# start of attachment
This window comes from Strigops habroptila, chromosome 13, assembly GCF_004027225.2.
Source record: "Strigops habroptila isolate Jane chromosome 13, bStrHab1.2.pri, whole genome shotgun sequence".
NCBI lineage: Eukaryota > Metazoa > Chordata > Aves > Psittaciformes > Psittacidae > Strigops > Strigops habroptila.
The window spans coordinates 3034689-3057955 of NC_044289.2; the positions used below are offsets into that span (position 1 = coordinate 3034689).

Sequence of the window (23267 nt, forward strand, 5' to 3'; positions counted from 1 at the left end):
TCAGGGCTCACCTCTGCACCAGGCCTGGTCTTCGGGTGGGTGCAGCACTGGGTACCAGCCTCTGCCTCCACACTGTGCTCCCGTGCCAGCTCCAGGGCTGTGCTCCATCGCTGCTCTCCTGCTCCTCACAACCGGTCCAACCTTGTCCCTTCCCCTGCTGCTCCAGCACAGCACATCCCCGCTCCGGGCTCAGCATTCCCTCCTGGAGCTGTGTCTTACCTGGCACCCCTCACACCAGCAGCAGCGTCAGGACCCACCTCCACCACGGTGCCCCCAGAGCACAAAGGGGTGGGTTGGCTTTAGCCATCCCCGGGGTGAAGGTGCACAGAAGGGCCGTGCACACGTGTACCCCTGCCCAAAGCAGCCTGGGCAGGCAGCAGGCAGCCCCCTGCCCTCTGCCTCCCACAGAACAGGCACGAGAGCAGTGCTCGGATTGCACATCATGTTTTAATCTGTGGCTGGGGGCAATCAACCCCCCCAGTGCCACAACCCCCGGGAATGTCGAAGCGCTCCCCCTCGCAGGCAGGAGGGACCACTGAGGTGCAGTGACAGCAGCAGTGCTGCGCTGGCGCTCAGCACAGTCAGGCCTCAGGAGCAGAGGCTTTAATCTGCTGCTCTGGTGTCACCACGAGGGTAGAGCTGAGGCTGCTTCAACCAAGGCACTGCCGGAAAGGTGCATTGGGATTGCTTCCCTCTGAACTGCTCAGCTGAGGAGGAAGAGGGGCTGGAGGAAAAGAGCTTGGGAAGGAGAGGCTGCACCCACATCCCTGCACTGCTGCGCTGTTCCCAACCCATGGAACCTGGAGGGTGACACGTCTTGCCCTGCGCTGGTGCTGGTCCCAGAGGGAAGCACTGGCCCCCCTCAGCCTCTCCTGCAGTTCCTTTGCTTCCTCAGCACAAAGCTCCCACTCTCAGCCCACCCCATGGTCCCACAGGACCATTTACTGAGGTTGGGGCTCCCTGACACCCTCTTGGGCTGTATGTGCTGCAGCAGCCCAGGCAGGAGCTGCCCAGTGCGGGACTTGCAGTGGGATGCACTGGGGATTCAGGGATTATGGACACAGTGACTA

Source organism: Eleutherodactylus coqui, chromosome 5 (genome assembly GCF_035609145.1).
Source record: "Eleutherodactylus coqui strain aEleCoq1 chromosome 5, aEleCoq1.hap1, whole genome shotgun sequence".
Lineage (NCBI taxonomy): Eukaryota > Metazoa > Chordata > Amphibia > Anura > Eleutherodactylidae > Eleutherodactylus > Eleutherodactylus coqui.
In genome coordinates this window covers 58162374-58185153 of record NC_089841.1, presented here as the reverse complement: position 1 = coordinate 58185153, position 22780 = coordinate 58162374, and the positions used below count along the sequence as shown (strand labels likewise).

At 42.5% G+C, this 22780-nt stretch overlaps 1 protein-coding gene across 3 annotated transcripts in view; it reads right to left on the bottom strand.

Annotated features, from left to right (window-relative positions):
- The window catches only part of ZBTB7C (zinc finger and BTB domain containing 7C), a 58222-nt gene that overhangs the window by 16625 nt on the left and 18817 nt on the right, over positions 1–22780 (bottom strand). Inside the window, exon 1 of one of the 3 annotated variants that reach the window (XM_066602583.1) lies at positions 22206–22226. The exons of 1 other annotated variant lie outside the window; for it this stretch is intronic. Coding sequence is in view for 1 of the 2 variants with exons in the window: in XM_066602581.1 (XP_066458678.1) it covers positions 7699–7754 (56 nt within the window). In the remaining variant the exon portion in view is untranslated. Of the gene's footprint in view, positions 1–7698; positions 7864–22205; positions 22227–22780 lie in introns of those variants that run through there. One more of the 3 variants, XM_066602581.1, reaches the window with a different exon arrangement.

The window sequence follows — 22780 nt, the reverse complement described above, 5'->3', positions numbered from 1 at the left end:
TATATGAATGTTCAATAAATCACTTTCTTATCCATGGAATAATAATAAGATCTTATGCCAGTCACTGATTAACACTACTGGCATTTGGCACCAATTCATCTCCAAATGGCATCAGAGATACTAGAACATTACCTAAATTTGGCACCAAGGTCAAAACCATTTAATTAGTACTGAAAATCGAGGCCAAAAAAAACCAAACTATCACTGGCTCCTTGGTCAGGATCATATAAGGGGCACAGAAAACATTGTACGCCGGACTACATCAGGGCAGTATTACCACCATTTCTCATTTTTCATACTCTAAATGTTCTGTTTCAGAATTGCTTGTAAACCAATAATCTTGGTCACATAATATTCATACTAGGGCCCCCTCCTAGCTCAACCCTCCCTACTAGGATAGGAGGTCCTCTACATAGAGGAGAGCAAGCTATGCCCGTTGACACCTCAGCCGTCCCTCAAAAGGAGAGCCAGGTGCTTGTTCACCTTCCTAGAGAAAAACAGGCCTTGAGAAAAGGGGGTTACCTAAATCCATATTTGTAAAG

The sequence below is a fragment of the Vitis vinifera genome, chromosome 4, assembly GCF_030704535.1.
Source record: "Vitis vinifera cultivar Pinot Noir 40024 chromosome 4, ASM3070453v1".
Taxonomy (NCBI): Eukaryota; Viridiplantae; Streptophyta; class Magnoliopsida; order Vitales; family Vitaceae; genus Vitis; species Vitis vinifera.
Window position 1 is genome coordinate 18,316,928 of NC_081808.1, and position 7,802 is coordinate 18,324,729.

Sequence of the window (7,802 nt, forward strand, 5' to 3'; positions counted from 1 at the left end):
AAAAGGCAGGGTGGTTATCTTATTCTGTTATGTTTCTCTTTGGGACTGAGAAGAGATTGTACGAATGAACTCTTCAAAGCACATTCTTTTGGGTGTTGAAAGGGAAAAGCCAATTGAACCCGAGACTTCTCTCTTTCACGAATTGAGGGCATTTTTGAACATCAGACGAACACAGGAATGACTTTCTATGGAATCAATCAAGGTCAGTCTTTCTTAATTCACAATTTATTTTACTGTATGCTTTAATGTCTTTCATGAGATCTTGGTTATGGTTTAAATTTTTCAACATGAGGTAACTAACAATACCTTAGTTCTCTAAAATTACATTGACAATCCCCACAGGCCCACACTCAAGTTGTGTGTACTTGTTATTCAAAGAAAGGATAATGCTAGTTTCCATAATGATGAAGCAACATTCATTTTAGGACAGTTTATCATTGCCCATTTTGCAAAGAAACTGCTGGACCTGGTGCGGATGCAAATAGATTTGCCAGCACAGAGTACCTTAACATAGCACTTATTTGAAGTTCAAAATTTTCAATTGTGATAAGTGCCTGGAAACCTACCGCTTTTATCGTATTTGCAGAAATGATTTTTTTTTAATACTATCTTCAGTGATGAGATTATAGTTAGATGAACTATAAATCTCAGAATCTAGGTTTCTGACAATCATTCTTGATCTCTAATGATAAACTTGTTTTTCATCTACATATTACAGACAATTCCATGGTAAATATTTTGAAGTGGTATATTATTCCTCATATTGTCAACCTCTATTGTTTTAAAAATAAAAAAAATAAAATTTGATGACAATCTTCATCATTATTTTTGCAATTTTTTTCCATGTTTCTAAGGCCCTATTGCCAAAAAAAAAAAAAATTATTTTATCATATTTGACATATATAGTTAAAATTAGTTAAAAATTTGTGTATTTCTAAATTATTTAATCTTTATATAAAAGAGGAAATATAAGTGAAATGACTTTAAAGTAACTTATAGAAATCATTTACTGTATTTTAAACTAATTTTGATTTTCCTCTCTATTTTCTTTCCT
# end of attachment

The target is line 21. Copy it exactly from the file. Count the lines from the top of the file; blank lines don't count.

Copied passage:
AAAAGGCAGGGTGGTTATCTTATTCTGTTATGTTTCTCTTTGGGACTGAGAAGAGATTGTACGAATGAACTCTTCAAAGCACATTCTTTTGGGTGTTGAAAGGGAAAAGCCAATTGAACCCGAGACTTCTCTCTTTCACGAATTGAGGGCATTTTTGAACATCAGACGAACACAGGAATGACTTTCTATGGAATCAATCAAGGTCAGTCTTTCTTAATTCACAATTTATTTTACTGTATGCTTTAATGTCTTTCATGAGATCTTGGTTATGGTTTAAATTTTTCAACATGAGGTAACTAACAATACCTTAGTTCTCTAAAATTACATTGACAATCCCCACAGGCCCACACTCAAGTTGTGTGTACTTGTTATTCAAAGAAAGGATAATGCTAGTTTCCATAATGATGAAGCAACATTCATTTTAGGACAGTTTATCATTGCCCATTTTGCAAAGAAACTGCTGGACCTGGTGCGGATGCAAATAGATTTGCCAGCACAGAGTACCTTAACATAGCACTTATTTGAAGTTCAAAATTTTCAATTGTGATAAGTGCCTGGAAACCTACCGCTTTTATCGTATTTGCAGAAATGATTTTTTTTTAATACTATCTTCAGTGATGAGATTATAGTTAGATGAACTATAAATCTCAGAATCTAGGTTTCTGACAATCATTCTTGATCTCTAATGATAAACTTGTTTTTCATCTACATATTACAGACAATTCCATGGTAAATATTTTGAAGTGGTATATTATTCCTCATATTGTCAACCTCTATTGTTTTAAAAATAAAAAAAATAAAATTTGATGACAATCTTCATCATTATTTTTGCAATTTTTTTCCATGTTTCTAAGGCCCTATTGCCAAAAAAAAAAAAAATTATTTTATCATATTTGACATATATAGTTAAAATTAGTTAAAAATTTGTGTATTTCTAAATTATTTAATCTTTATATAAAAGAGGAAATATAAGTGAAATGACTTTAAAGTAACTTATAGAAATCATTTACTGTATTTTAAACTAATTTTGATTTTCCTCTCTATTTTCTTTCCT